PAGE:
The May 2013 S&P Case Shiller home price index shows a 12.2% price increase from a year ago for over 20 metropolitan housing markets and a 11.8% change for the top 10 housing markets from May 2012. This is the highest yearly gain since March 2006. Prices are still on a jacked up pace to exceed the the housing bubble. The monthly jump in the composite-10 was an 1.1% and 1.1% for the composite-20, seasonally adjusted. Not seasonally adjusted, the monthly increases were 2.5% and 2.4% for the 10- and 20-City Composites respectively.
Dallas and Denver are now at record highs and this includes the housing bubble price of June 2007 for Dallas and August 2006 for Denver. This is the first time a city surpassed their housing bubble price levels and we have two city areas this month which did just that.
Below are all of the composite-20 index cities yearly price percentage change, using the seasonally adjusted data. All of California, with some of the highest unemployment rates in the country, is clearly not affordable again. Twelve of the 20 cities saw double digit annual home price increases for the year,. above 20% gains for the year are San Francisco, Phoenix, Atlanta and Las Vegas. For America's middle class trying to afford a home, this is just not sustainable.
S&P reports the not seasonally adjusted data for their headlines. Housing is highly cyclical. Spring and early Summer are when most sales occur. and this explains the disparity between the monthly seasonally adjusted and not seasonally adjusted gains. See the bottom of this article for their reasoning.
The below graph shows the composite-10 and composite-20 city home prices indexes, seasonally adjusted. Prices are normalized to the year 2000. The index value of 150 means single family housing prices have appreciated, or increased 50% since 2000 in that particular region. Case-Shiller indices are not adjusted for inflation.
Some in the press use the seasonally adjusted data, and others do not. Some report the monthly change, others the annual change. S&P themselves use the not seasonally adjusted housing price data. To make matters worse, some in the press do not specify which statistic they are quoting from S&P. Below are the seasonally adjusted monthly home price percentage changes for each City reported by S&P. Only two cities, Cleveland and Minneapolis, showed negative monthly gains using the seasonally adjusted Case-Shiller indices. Using the not seasonally adjusted data resulted in five cities, Atlanta, Chicago, San Diego, San Francisco and Seattle, all posting greater than 3% monthly gains.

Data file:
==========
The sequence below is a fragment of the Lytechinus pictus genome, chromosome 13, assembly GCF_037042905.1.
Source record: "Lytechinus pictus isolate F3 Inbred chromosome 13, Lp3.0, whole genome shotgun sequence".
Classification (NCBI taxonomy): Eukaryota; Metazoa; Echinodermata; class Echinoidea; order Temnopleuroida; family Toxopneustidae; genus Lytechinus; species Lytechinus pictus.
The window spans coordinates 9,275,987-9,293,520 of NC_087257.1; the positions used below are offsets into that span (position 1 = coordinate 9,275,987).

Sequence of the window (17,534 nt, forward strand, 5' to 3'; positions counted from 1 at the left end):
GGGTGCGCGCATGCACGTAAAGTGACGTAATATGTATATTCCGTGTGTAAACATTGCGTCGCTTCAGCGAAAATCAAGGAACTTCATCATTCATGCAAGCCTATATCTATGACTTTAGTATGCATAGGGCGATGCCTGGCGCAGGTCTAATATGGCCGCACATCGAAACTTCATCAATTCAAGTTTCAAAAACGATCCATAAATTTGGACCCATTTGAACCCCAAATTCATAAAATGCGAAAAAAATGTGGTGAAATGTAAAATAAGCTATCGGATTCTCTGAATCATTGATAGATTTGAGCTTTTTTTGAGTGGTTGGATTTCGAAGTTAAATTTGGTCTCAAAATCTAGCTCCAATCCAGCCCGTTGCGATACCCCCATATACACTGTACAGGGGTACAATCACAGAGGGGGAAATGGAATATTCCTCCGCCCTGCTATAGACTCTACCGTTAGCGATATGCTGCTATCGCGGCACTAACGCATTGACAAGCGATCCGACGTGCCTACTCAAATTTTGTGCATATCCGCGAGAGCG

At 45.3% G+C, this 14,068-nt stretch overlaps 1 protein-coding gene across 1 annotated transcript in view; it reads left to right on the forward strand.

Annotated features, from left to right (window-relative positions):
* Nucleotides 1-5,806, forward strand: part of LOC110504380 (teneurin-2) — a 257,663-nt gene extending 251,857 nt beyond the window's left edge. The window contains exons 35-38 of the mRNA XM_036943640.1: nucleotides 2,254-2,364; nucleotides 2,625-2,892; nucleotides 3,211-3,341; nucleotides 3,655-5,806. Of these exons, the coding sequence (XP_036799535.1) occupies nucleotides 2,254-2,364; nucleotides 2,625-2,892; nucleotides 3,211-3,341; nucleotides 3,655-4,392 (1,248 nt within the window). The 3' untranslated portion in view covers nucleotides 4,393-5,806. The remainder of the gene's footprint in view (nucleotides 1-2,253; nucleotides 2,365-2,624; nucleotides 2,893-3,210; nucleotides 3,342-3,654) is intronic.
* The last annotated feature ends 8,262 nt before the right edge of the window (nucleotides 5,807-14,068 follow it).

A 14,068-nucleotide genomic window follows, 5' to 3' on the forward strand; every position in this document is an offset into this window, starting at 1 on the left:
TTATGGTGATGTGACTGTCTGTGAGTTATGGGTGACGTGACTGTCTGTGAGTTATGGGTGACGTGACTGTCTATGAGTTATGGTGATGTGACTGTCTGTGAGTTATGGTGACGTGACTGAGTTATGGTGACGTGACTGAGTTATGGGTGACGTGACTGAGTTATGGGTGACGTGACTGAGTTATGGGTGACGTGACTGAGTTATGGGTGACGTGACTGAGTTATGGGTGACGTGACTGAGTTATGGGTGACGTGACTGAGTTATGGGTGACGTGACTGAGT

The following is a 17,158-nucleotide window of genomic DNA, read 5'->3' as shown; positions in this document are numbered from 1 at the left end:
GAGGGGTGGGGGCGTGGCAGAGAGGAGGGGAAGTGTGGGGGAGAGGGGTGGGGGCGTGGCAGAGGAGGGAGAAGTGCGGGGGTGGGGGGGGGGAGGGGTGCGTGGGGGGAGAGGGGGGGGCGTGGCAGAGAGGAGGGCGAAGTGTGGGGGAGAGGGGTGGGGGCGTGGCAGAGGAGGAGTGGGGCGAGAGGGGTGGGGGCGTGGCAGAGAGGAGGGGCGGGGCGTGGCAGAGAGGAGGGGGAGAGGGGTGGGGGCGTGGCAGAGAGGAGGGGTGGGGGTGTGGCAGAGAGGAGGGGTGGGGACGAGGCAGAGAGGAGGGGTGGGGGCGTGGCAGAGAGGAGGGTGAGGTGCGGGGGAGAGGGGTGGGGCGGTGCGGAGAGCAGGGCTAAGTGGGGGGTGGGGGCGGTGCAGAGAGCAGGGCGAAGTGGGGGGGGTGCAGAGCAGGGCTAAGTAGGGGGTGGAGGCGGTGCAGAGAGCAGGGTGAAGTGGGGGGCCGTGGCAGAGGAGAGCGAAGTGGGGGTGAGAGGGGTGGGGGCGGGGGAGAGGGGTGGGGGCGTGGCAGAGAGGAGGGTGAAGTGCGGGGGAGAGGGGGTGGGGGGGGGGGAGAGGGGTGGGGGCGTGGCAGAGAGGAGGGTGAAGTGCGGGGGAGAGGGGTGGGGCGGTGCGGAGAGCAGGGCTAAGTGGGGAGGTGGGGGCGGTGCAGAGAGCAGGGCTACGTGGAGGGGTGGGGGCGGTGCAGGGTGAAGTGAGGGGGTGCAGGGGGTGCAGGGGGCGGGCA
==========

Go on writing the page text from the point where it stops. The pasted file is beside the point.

Below are the seasonally adjusted indices for this month. The index itself tells you what has happened to home prices, per city, from the year 2000. Only the city of Detroit, which just went into bankruptcy, is below their 2000 home price values.
S&P estimates home prices are down approximately 24-25% from the height of the housing bubble's June and July 2006 price peaks and are at Spring 2004 levels. These statistics use the not seasonally adjusted home price indices.
To Season or Not to Season, That is the Question:
The S&P/Case-Shiller Home Price Indices are calculated monthly using a three-month moving average and published with a two month lag. Their seasonal adjustment calculation is the standard used for all seasonal adjustments, the X-12 ARIMA, maintained by the Census.
So, why would S&P report the not seasonally adjusted data? According to their paper on seasonal adjustments, they claim the not seasonally adjusted indices are more accurate. It appears the housing bubble burst screwed up the cyclical seasonal pattern. What a surprise, although those steep cliff dives are now going back to 2009, one would think the seasonally adjusted data would now start to converge back to it's cyclical, seasonal pattern.
The turmoil in the housing market in the last few years has generated unusual movements that are easily mistaken for shifts in the normal seasonal patterns, resulting in larger seasonal adjustments and misleading results.
To see S&P's argument in action, look at the below graph. The maroon line is the seasonally adjusted national index, reported quarterly. The blue line is the not seasonally adjusted national index. As we can see before the housing bubble burst, we see a typical cyclical pattern difference between the seasonally adjusted and not seasonally adjusted data points. Yet after the bubble burst we see large swings, which would throw off a seasonal adjustment adaptive algorithm. This is going to become a major question among statisticians, how does one adjust for seasonality in the face of tsunami like economic events?
Not seasonally adjusted data can create more headline buzz on a month by month basis due to the seasonality of the housing market. S&P does make it clear that data should be compared to a year ago, to remove seasonal patterns, yet claims monthly percentage changes should use not seasonally adjusted indices and data. This seems more invalid than dealing with the statistical anomalies the massive housing bubble burst caused. Below is the seasonally adjusted and not seasonally adjusted Composite-20 Case-Shiller monthly index, for comparison's sake.
For more Information:
S&P does a great job of making the Case-Shiller data and details available for further information and analysis on their website.